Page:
Once there, I wandered among the striking trees, feeling honored to be there photographing them. That might seem odd if you have never been there. After all, how can you be honored by trees that don’t think? I felt honored to be in a special place of God’s creation. I stayed until after dark and even played a bit with star photography and the trees.

SC Bristlecone-01These trees live under difficult and challenging conditions. They grow in a soil too harsh for other trees, plus these trees deal with a short growing season high in mountains, severe winter conditions, and low annual rainfall. Bristlecone pine can live with only 10% of their bark left. They grow so slowly in the dry conditions and a very short growing season that their wood becomes extremely dense and resistant to mold, fungi and insects. Bristlecone pine grow in other areas more normally, but here, they handle the conditions quite well.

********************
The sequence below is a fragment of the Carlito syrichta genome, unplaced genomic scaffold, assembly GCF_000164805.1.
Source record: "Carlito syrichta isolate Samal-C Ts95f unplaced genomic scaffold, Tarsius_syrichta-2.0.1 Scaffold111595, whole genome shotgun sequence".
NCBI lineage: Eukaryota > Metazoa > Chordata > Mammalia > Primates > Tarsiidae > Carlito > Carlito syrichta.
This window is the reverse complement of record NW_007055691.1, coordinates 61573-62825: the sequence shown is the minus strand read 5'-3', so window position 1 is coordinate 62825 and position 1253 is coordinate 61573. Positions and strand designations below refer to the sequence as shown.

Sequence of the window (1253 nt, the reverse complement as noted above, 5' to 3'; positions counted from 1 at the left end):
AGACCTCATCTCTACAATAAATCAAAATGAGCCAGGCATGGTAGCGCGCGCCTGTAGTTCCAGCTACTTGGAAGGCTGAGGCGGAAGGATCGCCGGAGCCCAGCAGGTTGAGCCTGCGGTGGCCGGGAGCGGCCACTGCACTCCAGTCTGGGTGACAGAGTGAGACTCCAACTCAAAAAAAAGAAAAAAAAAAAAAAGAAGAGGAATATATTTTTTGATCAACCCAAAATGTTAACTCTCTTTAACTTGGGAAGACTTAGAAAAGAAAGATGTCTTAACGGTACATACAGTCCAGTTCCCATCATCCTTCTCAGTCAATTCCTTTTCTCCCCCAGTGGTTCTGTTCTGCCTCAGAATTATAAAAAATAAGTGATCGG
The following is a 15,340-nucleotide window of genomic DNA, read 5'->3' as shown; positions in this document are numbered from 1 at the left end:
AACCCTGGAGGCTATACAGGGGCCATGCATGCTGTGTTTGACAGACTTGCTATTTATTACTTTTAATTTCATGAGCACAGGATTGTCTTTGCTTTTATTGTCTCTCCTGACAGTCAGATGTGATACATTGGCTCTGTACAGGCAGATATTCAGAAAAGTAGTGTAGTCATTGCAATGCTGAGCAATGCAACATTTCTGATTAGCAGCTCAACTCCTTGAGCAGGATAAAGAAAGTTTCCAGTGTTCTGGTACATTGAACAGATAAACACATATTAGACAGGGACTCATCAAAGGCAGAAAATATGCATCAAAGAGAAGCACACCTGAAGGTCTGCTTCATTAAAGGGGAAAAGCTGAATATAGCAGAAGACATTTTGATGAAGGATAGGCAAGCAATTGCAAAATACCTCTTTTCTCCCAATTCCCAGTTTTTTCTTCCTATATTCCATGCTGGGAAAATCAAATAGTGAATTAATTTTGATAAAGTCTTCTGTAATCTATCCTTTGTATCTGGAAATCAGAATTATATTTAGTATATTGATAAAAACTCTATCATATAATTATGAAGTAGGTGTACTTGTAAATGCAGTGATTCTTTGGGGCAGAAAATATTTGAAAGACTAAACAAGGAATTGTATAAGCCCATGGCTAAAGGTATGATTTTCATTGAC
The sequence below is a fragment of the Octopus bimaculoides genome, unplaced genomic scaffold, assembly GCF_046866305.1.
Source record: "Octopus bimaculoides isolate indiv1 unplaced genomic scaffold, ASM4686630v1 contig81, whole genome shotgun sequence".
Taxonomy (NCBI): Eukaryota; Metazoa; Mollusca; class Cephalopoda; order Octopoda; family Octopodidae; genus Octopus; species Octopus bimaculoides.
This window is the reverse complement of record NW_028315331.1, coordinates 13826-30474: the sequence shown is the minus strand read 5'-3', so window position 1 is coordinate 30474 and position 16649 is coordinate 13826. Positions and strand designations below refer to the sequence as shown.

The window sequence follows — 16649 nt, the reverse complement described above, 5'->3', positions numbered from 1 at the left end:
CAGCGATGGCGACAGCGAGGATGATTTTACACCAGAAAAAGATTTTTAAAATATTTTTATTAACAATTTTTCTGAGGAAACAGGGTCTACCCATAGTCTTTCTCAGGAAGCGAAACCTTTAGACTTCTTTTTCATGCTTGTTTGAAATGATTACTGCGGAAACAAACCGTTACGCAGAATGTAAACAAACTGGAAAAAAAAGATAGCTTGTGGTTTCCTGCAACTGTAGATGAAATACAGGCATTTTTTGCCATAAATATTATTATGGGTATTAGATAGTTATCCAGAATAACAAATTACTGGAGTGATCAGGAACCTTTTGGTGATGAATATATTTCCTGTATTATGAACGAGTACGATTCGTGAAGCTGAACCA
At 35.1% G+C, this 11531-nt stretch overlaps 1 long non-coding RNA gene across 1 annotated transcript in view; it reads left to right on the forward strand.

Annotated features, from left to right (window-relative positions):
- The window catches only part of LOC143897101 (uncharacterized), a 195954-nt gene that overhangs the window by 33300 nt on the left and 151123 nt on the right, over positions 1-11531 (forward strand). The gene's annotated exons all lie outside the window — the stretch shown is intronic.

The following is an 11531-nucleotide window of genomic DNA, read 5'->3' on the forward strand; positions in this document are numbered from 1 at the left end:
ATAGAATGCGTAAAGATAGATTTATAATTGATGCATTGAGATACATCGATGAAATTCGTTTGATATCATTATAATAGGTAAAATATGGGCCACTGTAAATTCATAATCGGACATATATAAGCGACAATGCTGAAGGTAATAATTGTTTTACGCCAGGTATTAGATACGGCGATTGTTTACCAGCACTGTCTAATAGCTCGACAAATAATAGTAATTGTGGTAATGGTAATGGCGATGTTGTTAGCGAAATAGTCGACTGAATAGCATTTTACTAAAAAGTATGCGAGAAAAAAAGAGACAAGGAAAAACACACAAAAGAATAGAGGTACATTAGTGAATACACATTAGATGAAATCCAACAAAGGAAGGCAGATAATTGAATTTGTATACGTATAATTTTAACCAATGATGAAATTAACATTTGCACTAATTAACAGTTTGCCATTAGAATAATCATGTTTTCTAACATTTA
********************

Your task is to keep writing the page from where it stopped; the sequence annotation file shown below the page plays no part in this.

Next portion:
Now I have heard people say that these trees grow in spite of inhabitable conditions, that they are survivors against the odds. I can’t agree with that. I think that diminishes God’s creation. It implies man’s values rather than God’s values. These conditions may be inhospitable to man, but obviously they are not inhospitable to these amazing trees that hold adaptations for the conditions. Would God feel sorry for these trees growing in “inhospitable conditions”? I don’t think so. They are part of God’s creation, not man’s creation. Oh, those poor trees with only 10% of their bark left! Not really. That’s man’s values. These trees are smartly attuned to the difficult conditions for any other tree.